No. The U.S. government claims that annexation would violate international law and the Ukrainian constitution because Ukraine has not given its consent to the referendum. But Russia is not bound by the Ukrainian constitution. Nor does any international law prohibit two countries from merging together.
The real question is then whether Crimea’s secession–which you might think of as a legally separate act that (conceptually) precedes the annexation–violates international law. As I explained before, there is no law against one territory seceding from another. In fact, the right to self-determination is enshrined in the UN charter and several human rights treaties. Ukraine could certainly try to stop its territory from seceding–just as the United States fought to prevent the South from seceding–but if it fails, it can’t complain that the secession violates international law. Ukraine’s best argument is that the secession was driven by Russian meddling–Russia’s invasion of Crimea did violate international law, and the occupation violates Ukraine’s sovereignty. But if the referendum is free and fair, that argument will lose much of its force. Perhaps, Ukraine is owed some remedy by Russia (good luck), but that remedy could not be an injunction on Crimean secession, which would injure the Crimeans themselves.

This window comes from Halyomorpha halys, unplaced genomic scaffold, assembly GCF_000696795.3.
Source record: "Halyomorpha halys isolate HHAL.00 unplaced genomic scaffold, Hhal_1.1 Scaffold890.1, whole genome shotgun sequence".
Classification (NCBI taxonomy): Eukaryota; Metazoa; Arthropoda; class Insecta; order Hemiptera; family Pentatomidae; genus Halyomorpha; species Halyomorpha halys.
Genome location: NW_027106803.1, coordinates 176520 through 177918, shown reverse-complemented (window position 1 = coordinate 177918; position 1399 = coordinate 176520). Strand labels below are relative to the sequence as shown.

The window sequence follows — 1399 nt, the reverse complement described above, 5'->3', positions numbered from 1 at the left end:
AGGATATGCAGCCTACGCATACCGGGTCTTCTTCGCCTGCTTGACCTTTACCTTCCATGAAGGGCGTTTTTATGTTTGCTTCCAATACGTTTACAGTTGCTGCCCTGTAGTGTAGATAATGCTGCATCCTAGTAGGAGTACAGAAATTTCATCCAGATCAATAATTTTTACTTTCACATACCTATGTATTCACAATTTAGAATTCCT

U.S. officials note that Scotland’s secession vote was approved by the UK government. But the more pertinent analogy is Kosovo. Kosovo’s declaration of independence was not approved by the Serbian government. Kosovo’s secession was abetted quite significantly by the United States through military and diplomatic means.